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User-Agent: Mozilla/5.0 (Windows; U; Windows NT 5.1; en-US; rv:1.9) Gecko/2008052906 Firefox/3.0 Build Identifier: Mozilla/5.0 (Windows; U; Windows NT 5.1; en-US; rv:1.9) Gecko/2008052906 Firefox/3.0 In a web Java servlet-based web application, URLs of the form http://host/test/testServlet work fine and pass the current session token (in a cookie, I presume) to the application. If the URL if of the form http://host\test\testServlet, the proper servlet is invoked, but the session token is not sent. Reproducible: Always Steps to Reproduce: 1. Create a simple stateful test servlet that puts a bean of some sort in the session 2. Access the servlet using its path with '/' characters, and verify that request.getSession().getAttribute("beanName") works. 3. Alter the path substituting '\' for '/' and note that the servlet is invoked, but the bean will not be in the session. (A new one was created, I assume). Actual Results: request.getSession().getAttribute("beanName") returned null because the correct session was not associated with the call. Expected Results: request.getSession().getAttribute("beanName") should return the bean that was placed in session previously.
Created attachment 328658 [details] Wireshark examples of good and bad requests (plain text) It is indeed the missing JSESSIONID cookie.
an "\" in an URL is invalid and must be escaped.
Nevertheless, the '\' gets interpreted by tomcat as '/' and directs the request to the correct servlet. I hate to say it, but IE works as expected.
that IE works doesn't surprise because IE accepts \ as valid which is wrong according to the http RFCs. Which Path is set for the cookie because /testapp/servlet/viewAttachmentServlet?id=1 (Path= /testapp/servlet/) is not the same path as /testapp%5Cservlet%5CviewAttachmentServlet?id=1 (Path= /)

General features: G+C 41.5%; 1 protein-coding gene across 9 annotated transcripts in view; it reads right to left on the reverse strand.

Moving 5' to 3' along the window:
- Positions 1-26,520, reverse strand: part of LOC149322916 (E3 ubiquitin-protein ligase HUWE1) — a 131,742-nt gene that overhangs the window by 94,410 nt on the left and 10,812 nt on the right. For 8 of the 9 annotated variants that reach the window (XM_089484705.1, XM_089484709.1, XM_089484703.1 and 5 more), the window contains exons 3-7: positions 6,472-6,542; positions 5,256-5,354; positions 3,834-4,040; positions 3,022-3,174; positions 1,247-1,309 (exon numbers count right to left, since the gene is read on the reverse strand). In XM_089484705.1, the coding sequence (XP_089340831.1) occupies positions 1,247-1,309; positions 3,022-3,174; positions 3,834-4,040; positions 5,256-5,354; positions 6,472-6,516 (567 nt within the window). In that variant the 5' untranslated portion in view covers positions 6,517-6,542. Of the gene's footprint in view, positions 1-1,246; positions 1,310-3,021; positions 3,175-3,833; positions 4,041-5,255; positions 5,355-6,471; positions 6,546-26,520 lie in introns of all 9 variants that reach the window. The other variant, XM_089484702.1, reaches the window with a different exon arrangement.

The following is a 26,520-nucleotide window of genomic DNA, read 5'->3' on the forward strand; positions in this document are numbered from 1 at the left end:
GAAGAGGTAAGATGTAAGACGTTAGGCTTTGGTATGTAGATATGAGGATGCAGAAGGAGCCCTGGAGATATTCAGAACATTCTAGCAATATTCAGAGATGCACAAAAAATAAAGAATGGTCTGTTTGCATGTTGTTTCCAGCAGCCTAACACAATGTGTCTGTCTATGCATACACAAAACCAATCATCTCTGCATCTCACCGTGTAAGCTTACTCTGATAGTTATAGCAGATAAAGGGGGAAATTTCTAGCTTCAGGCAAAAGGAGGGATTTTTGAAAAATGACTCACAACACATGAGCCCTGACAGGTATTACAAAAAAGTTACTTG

I understand that it's behaving according to spec. I guess it would make more sense to me if Tomcat didn't also interpret the 'invalid' path as pointing to the correct servlet. They apparently decided to accept '\' as a path separator. It's your call whether you want to make a change for compatibility's sake. I'm ok either way. Thanks!
You are not the first one with a backslash problem and the answer is always that a backslash can not be used as separator based on the RFCs. If you allow for a backslash then people want more like "c:\test\test.html" should be a valid URL instead of "file:///c:/test/test.html". I will mark this bug invalid and follow the other bug reports about a backslash in an URL as separator
Status: UNCONFIRMED → RESOLVED
Last Resolved: 10 years ago
Resolution: --- → INVALID
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